And then...snellfrocky! The vet had signs up saying they were doing curbside pickup! And when we got there part of the glass windows were papered over and an outdoor area was taped off! I called inside frantically. "You can spray us with anything you like, we'll wipe down anything you like, but we need the bathroom." (It's tough when you have that over 60s disease, Gottapee.) So they let us in and we tried to touch as little as we could; the secretary even took my credit card number from a distance. They had Snowy all prepped in his carry box, but I still had to empty the water dishes, and I knew the seed was toast; after the ride it would go all over the cage. The young technician who took Snowy back on Thursday was in scrubs and mask, and helped me put a bag over the cage. And then finally we piled ourselves and the fids back in the truck and drove home, where we would end up doing nothing more than dragging stuff into the house and putting up what we needed to put up (James' C-PAP machine, the phones and tablets on their chargers, etc.) and leaving the rest.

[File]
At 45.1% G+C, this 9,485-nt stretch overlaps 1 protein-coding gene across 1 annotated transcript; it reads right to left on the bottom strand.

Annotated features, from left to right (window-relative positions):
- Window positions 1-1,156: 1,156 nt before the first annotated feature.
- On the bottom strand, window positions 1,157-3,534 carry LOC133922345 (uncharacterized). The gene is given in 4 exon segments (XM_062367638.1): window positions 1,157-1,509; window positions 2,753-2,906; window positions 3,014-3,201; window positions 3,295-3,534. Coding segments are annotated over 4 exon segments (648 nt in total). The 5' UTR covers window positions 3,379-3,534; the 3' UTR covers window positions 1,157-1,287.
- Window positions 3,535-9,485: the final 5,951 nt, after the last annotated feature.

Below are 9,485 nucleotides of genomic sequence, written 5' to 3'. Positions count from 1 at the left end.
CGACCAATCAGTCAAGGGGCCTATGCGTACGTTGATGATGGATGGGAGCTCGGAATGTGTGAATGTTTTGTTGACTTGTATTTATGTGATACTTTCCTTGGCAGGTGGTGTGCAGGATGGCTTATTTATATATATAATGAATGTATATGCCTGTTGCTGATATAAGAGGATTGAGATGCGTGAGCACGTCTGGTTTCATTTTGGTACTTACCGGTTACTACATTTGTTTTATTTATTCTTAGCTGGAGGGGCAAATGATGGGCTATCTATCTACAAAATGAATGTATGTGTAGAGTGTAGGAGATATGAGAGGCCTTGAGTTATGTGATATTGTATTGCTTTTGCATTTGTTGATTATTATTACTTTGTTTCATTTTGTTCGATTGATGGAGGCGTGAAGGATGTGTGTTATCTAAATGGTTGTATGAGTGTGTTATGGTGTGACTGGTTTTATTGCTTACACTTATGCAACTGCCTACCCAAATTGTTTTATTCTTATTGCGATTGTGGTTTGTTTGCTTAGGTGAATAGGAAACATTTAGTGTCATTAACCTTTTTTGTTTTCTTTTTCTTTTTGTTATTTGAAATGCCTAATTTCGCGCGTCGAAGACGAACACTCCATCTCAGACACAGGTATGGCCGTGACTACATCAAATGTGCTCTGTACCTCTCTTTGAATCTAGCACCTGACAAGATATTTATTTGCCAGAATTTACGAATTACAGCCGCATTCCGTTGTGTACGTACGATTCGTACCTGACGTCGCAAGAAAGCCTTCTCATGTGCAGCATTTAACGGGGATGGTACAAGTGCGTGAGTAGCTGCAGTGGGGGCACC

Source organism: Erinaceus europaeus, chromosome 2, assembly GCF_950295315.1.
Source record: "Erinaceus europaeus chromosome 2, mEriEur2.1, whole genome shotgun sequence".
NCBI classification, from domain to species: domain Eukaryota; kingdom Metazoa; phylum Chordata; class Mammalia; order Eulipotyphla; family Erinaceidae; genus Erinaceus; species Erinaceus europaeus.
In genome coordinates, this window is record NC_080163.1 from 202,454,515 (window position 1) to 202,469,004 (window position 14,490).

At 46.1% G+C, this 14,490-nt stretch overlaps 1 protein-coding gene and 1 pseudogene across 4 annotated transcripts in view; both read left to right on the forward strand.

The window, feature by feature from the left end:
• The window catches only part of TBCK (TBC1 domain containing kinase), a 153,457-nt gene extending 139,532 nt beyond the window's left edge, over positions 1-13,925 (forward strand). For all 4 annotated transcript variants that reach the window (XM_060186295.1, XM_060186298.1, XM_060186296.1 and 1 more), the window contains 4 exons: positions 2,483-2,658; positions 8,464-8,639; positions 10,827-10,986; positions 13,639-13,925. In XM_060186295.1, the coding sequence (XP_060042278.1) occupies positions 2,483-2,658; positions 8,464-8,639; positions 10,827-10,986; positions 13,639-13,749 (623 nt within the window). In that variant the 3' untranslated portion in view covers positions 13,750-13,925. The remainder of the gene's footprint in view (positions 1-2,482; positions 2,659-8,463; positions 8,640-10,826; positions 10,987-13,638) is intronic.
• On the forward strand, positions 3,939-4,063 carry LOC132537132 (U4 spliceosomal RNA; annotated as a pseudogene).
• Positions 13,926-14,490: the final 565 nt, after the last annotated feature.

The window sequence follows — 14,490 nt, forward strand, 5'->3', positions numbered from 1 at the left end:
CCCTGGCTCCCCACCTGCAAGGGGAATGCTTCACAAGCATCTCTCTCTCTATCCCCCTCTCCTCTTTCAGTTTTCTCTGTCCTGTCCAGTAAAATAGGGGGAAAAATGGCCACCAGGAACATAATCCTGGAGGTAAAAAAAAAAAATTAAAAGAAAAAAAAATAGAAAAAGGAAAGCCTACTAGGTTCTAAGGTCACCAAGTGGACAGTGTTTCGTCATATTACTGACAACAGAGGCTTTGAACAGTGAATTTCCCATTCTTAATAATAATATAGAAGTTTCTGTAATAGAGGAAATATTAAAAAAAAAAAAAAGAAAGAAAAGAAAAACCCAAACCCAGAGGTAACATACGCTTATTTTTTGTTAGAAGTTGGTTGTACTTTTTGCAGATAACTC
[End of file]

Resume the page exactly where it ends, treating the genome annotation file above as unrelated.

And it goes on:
Something amazing happened when I had Snowy's cage wiped out, re-seeded and re-watered, and I opened the carry box to transfer him: he not only did not bite me, but he sat in my left hand and let me scratch him behind the ears with both fingers! Wow, maybe he did miss me! [Later: this didn't last long. He was back to biting me by Tuesday.]

We had prudently stored leftover turkey and leftover au gratin potatoes in the refrigerator, and so we had a nice supper of dark meat and cheesy potatoes, and split one of the zepolle we bought on Thursday for dessert.

I love Atomicon, really I do. I am so glad we got to go this year. But it's increasingly hard to travel when we have to drag so much stuff with us, and there is nothing like coming home to our bed, our fans, and my feather pillows!

And now back to "social distancing."

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» Saturday, March 21, 2020
I'm Game (Atomicon, Part 3)